Redmi Band is a sub-$15 fitness tracker with a 1.08″ color display, 14-day battery life

Xiaomi is currently one of the leading players in the global wearables market, thanks to its Mi
Band line of affordable fitness trackers. Its Redmi sub-brand has now entered the wearables market (via MyDrivers) with its first fitness tracker, called the Redmi Band.

The Redmi Band sports a 1.08-inch color display and offers over 70 watch faces to choose from. Placed below the display is a capacitive button for UI navigation. Redmi’s first fitness tracker also offers sleep tracking, sedentary reminders, multiple sports modes, heart rate monitoring, and a built-in USB-A connector for direct charging. While the Redmi Band doesn’t come with NFC and a few other features that are available on the Mi Band 4, it is claimed to provide up to an impressive 14 days of battery life on a single charge.

The Redmi Band’s retail price has been set at 99 yuan ($14) in China, which makes it more affordable than Xiaomi’s Mi Band 4. It will be available for crowdfunding in the country for 95 yuan ($13) from April 9. While Redmi hasn’t announced any plans of launching the fitness tracker outside China yet, we wouldn’t be surprised if it debuts in India and a few other markets sometime later this year.

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The new Wyze Band brings fitness tracking and Alexa to your wrist for $25

Wyze is a company known for its low-cost smart home devices such as cameras, light bulbs, plugs, and more. Today, Wyze is announcing its foray into health tracking with the Wyze Band, and Wyze Scale.

Wyze Band looks much like your typical fitness band, only it has a few extra tricks others don’t. It has the expected features like step and sleep tracking, heart rate monitoring, and notifications, but the included microphone and AMOLED display team up for some unique interactions.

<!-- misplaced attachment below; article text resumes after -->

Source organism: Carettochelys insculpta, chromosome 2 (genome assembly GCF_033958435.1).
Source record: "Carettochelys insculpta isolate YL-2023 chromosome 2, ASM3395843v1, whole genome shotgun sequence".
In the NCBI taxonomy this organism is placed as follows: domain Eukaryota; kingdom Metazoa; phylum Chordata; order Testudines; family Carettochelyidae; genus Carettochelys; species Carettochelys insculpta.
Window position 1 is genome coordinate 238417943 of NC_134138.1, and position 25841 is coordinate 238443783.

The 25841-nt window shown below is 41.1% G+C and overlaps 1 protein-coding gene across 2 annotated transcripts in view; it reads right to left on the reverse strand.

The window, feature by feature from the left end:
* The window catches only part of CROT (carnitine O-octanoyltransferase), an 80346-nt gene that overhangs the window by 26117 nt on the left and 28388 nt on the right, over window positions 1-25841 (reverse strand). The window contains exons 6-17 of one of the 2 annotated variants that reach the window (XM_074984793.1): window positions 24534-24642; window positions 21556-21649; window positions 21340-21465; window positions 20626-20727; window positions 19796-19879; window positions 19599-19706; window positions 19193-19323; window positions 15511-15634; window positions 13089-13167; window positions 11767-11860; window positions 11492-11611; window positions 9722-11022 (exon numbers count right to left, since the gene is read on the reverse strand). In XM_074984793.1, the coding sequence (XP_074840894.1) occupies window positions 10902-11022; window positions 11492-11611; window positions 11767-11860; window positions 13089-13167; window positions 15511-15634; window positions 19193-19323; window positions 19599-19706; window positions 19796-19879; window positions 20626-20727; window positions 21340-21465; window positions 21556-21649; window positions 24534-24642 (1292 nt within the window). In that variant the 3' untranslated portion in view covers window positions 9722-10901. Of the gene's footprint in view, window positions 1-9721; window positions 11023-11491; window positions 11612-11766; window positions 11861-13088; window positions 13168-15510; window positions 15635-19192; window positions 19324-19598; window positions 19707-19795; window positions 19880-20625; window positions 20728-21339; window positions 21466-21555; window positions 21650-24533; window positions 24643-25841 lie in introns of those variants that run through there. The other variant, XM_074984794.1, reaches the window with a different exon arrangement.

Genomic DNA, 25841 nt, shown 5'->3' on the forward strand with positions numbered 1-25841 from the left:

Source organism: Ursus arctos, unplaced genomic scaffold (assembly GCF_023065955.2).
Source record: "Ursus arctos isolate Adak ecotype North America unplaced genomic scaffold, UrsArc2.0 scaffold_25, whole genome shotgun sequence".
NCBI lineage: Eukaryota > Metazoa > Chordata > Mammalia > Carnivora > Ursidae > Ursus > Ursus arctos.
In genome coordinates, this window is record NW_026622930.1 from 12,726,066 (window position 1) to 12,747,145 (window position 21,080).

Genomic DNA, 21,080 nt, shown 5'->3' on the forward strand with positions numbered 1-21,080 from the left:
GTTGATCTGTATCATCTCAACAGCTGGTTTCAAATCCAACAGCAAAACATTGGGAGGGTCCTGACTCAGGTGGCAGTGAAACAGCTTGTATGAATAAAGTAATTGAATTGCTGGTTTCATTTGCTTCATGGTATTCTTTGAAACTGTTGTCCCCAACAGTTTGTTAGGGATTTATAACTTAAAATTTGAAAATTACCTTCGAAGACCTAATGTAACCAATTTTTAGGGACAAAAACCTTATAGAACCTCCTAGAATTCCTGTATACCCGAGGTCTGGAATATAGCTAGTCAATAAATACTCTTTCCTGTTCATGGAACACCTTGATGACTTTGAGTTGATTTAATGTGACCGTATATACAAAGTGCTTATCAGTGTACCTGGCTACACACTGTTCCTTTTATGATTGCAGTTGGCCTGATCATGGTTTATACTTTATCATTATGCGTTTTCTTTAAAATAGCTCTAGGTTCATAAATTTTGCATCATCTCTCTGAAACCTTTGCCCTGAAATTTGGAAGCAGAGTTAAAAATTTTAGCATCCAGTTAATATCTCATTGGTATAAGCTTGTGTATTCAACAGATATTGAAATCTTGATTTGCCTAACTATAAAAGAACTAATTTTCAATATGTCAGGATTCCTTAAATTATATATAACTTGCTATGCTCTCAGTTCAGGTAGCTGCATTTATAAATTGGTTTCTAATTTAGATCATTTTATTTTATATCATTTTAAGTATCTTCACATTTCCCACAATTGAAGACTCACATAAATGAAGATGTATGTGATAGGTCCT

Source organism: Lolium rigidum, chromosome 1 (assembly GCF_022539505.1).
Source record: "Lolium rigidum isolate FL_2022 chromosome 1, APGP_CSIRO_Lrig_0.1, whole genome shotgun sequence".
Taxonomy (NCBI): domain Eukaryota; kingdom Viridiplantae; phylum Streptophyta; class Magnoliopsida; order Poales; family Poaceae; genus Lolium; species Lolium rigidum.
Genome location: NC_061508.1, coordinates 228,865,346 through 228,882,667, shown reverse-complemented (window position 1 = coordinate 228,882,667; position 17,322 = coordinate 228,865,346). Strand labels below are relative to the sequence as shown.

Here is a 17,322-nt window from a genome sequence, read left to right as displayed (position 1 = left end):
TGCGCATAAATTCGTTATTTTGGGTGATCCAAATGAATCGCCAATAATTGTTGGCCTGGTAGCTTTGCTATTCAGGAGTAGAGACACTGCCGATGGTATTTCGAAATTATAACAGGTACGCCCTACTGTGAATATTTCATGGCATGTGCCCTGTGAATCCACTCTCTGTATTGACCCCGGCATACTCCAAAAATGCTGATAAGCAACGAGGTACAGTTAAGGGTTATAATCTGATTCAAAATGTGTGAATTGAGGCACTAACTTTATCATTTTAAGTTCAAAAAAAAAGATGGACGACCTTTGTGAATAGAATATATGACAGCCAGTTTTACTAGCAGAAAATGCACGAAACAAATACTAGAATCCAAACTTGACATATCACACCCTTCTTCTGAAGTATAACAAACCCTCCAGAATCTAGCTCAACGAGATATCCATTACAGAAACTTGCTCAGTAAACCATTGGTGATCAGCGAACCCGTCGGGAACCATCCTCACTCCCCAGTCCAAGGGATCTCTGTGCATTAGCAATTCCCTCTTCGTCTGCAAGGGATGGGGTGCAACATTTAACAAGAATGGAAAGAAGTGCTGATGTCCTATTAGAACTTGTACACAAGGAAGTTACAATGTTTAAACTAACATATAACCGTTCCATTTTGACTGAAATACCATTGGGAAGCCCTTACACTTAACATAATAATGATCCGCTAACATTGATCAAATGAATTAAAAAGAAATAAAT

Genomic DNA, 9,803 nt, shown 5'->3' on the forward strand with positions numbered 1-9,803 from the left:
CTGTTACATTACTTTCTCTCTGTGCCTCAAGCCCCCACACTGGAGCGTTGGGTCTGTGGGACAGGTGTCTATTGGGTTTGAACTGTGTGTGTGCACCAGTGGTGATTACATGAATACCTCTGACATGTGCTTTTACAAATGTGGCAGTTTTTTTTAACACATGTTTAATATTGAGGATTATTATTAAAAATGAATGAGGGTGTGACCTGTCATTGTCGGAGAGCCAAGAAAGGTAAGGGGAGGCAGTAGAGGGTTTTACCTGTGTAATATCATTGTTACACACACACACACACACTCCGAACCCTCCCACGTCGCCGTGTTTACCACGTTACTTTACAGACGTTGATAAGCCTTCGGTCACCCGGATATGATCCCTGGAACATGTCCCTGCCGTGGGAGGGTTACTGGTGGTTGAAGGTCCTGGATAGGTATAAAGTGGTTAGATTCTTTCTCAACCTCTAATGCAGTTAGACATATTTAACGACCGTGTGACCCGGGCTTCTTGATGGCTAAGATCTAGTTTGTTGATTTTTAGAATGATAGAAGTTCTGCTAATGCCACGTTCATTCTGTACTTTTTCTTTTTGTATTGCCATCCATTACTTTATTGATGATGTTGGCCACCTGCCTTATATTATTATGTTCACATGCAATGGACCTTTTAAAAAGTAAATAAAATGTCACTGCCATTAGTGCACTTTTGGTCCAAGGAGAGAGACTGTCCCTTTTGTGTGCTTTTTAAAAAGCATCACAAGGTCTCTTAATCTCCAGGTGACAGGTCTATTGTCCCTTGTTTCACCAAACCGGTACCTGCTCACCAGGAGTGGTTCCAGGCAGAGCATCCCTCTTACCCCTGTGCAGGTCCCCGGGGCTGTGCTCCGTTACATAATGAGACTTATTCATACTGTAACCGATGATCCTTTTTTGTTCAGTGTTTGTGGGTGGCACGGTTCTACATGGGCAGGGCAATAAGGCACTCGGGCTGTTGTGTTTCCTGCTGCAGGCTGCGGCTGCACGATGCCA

Through the Wyze Band, you’ll have direct control over the company’s other products, like the Plug or Bulb. Not only can you control your other Wyze devices, but since the band has Alexa built-in, it opens up controls for so many other smart devices too. Through interactions with the microphone as well as the customizable AMOLED screen, you’ll be able to control your smart home easily from your wrist.

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Wyze Band will net you 5 ATM of water resistance — 50 meters up to 10 minutes — and up to 10-days of battery life under normal use. You can pick up the Wyze Band, for $24.99 if you are part of the Early Access group on the Wyze app or the Wyze website. Otherwise, you can get it in April through Amazon.

Wyze Scale is a smart body composition analyzing scale that will allow you to track a multitude of metrics through the Wyze app on your phone. It’s meant to give a more complete picture of your health by tracking things like your weight, body fat, lean body mass, heart rate, and eight other essential health points.

Within the Wyze app, you can see all the metrics that are tracked via the scale and also get some explanations as to what they mean. The app will also show you trends over time as to how your body is changing, as well as how your levels compare to others in your age and gender class. At launch, the information from the scale can sync with your Apple Health and Google Fit accounts, with Fitbit and Samsung Health to follow suit soon.